This week’s news and trends in China:
Made in China But Not For China: How a Mysterious Fashion Retailer has Emerged to Take on the World: Shein adds nearly 5,000 new items to its website every day. It has topped Amazon.com as the most popular app in the shopping category of the Apple and Google app stores in May in the US.
China Tops Global Fortune 500 List: 135 Chinese companies (including mainland and Hong Kong firms) made the cut for this year’s Fortune Global 500 – an increase of 11 from last year and surpassing the 122 US companies on the list. 18 Chinese companies debuted on the list. Chinese enterprises in the group are less profitable than ones from the US.
Social Media Influencers Help Chinese Brands Outfox Foreign Rivals: Much of the recent success of local brands comes down to hefty investments in marketing, particularly on social media. Marketing has made Chinese products cool. They don’t have heritage brand equity that they’re trying to protect, which means they’re willing to take risks and move quickly.
12-Hour Days, Six Days a Week: Some companies have taken steps to improve work-life balance. Kuaishou, a short-video app, in July ended a policy requiring its staff to work on weekends twice a month. One division of Tencent began encouraging workers to go home at 6pm – though only on Wednesdays. Some Gen-Zers have turned to reading Mao Zedong’s writings on communism to rage against capitalist exploitation. An online craze this year called on young people to “lie flat” — essentially, to opt out.
Pandemic and Competition Reshuffle China’s Top 100 Brands: In one year, the brand landscape of China’s top-100 brands has changed profoundly, with 26 brands exiting/entering the list, and significant movements throughout the top 100 as measured by Campaign Asia. Panasonic and Starbucks have entered the top-10, whereas Nike fell from 8th to 11th and Nestle dropped from 3rd to 34th. Across the top 100, 11 Chinese brands moved down, 30 jumped up, and eight dropped out. At the same time, 17 overseas brands declined in the ranking, 29 moved up, and 18 dropped out.
China’s Live-Streaming Video Market May Face Tougher Regulation Amid Spread of ‘Vulgar Content’: China’s livestreaming market and its 130 million content creator accounts, has become “a game for traffic flows, as operators compete on who can be as vulgar as possible” according to state media.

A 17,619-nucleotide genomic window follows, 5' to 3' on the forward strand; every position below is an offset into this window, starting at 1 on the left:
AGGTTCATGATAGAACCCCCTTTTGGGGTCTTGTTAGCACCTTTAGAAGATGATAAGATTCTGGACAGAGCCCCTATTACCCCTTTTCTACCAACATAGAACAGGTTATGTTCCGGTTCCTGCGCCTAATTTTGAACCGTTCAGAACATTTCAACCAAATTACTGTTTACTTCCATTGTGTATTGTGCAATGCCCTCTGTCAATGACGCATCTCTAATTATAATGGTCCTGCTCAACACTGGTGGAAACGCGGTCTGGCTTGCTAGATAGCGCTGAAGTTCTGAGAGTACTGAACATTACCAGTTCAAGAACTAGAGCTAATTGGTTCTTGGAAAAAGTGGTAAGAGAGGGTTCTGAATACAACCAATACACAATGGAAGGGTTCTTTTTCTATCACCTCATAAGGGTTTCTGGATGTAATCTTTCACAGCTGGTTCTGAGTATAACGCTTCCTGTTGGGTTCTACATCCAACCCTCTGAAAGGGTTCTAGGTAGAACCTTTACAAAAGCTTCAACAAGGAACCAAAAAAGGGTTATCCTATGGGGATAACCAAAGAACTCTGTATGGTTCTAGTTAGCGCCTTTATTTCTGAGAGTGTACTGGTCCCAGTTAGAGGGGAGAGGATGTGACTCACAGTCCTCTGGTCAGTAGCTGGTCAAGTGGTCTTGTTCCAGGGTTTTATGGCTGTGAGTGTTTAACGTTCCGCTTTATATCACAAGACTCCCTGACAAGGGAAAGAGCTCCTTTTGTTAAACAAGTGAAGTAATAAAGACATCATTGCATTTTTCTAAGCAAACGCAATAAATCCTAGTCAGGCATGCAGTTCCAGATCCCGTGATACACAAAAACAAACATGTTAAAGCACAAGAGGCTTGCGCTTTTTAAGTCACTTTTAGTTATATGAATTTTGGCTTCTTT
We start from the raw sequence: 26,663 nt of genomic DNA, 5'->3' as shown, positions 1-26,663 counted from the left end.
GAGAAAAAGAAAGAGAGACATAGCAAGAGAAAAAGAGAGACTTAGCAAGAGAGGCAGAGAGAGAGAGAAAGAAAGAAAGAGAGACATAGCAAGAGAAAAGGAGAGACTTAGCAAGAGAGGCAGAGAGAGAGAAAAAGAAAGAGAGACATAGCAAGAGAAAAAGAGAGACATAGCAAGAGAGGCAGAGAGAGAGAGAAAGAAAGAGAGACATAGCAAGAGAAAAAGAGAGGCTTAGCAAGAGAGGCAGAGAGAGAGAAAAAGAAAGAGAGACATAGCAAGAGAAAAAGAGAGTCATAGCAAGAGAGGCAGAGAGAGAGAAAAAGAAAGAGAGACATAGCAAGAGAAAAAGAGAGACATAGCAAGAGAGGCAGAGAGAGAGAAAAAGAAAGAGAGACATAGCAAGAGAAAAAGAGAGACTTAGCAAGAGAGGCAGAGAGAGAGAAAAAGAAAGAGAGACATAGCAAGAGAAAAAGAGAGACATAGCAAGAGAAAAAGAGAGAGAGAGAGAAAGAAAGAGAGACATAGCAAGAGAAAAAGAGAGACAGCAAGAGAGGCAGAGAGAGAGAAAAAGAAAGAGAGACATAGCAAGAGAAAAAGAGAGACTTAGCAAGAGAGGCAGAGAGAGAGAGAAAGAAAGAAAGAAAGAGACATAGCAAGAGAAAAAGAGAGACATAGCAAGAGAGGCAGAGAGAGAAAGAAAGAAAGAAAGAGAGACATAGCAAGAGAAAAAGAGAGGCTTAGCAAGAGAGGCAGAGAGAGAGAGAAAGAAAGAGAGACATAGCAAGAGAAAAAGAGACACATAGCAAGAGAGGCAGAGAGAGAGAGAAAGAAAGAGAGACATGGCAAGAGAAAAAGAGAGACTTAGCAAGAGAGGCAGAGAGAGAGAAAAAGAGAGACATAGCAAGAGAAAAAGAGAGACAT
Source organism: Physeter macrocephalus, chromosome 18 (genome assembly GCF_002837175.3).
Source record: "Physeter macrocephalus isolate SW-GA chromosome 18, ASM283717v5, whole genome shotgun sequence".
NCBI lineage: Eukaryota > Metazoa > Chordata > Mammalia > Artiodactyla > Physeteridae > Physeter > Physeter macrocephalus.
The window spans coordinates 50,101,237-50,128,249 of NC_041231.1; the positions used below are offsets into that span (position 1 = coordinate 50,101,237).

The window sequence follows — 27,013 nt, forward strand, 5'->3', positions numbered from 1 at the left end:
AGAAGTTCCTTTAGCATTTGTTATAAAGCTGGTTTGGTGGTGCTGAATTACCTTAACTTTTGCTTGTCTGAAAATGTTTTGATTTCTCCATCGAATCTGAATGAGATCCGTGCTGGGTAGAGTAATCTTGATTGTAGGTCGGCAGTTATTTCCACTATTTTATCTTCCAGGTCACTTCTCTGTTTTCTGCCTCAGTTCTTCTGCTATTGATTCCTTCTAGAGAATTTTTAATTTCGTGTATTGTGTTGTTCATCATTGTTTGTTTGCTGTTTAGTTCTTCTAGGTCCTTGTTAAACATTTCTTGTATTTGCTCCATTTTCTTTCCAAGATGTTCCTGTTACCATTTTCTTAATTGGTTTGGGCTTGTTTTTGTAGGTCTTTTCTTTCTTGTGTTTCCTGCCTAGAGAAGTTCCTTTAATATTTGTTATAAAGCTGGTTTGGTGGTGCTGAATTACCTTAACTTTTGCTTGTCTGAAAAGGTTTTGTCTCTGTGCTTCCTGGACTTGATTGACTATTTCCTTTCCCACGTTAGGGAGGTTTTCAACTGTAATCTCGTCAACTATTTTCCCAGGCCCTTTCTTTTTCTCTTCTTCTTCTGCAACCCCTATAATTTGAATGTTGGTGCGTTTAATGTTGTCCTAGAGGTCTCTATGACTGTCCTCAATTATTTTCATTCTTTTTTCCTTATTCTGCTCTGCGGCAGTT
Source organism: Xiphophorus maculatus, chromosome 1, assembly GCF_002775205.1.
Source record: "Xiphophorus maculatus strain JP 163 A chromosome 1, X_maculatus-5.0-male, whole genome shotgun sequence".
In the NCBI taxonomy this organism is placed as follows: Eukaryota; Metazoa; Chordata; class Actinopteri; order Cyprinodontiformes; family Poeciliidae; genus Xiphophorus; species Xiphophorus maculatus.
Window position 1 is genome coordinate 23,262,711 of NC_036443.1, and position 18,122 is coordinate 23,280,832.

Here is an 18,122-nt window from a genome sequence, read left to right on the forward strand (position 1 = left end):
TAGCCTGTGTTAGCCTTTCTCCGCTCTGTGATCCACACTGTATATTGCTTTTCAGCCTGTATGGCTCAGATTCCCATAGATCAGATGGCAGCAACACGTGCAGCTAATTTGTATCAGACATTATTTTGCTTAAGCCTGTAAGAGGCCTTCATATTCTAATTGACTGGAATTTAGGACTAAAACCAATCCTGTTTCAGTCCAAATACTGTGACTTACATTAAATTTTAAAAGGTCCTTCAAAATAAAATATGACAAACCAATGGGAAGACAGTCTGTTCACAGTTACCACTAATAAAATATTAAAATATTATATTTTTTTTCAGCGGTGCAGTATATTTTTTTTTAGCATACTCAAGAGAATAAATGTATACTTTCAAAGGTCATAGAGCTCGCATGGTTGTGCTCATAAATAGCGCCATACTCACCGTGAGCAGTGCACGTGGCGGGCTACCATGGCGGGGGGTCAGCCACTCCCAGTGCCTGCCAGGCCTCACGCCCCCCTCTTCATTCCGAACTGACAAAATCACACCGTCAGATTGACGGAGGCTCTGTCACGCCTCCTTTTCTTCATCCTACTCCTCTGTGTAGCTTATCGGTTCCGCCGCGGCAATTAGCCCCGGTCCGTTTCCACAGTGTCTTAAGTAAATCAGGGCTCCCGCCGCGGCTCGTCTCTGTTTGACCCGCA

Antitrust Crackdown on China’s Tech Sector Could Lead to Greater Competition, S&P Says: Competition is likely to intensify among Chinese internet companies like Alibaba, JD.com and Tencent, as Beijing places greater scrutiny on mergers, overseas listings and anticompetitive behaviour in the technology sector, according to S&P Global Ratings. Practices that are perceived to give companies unfair advantages or the ability to grow through acquisitions could be limited by regulators as they try to level the playing field and balance security and social stability considerations with growth and innovation.
The China Challenge: Chinese Food and Beverage Brands Could Soon Muscle In on Premium Exports to Other Countries: Chinese brands’ ambition and structure have established them well to compete in the increasingly dynamic, digital and competitive world that we trade in. They are becoming more premium and are even rising in the food and beverage category.
China Food Safety Sweep: Government Launches Three-Month Crackdown on Online Counterfeits, Fake Certifications: The government is coming down on fakes, following an uproar on social media because safety and quality reports and certifications can be purchased online without the need to send samples for testing or taking any follow up actions. Regulators will also be placing extra onus on ecommerce platforms to ensure compliance. Australian wine brand Penfolds was the victim of a $20 million counterfeit scheme in China last year, even local candy-brand White Rabbit has seen the counterfeit ‘Little White Rabbit’ emerge.
China Dairy Labelling Findings: Consumers Most Concerned with Shelf Life than Nutrition Facts: Consumers in China are more concerned with the production date, shelf life and storage conditions on the labels of dairy products than other information such as nutrition facts, ingredients, certification, origin, and manufacturer according to research funded by China’s Ministry of Education.
Chinese Applicants Overtake EU as Brexit Raises UK Student Fees: EU applicants to study in the UK dropped by 43% to 28,400 this year, compared with 28,490 applications from China, a number that has more than doubled since 2017 including 17% in the last year.
Chinese Shoppers Complain Bagging a Hermès Was Never Harder: Luxury brands’ sales tactics come under scrutiny as supplies appear to have tightened since the start of the COVID-19 pandemic.
Luxury Brands Embrace Chinese Valentine’s Day: Special-edition collections relating to Chinese Valentine’s Day of Qixi on August 14 launched to create ‘emotional connection’ with consumers were being launched a month ago – much earlier than usual.
Wolfsburg, We Have a Problem: How Volkswagen Stalled in China: A failed crash test fractured a key pillar in Volkswagen’s reputation in China, a market that is of utmost importance to the company’s financial health. Profit per vehicle in China has fallen from levels of €1,400-1,500 around 2015 to €800 in recent quarters.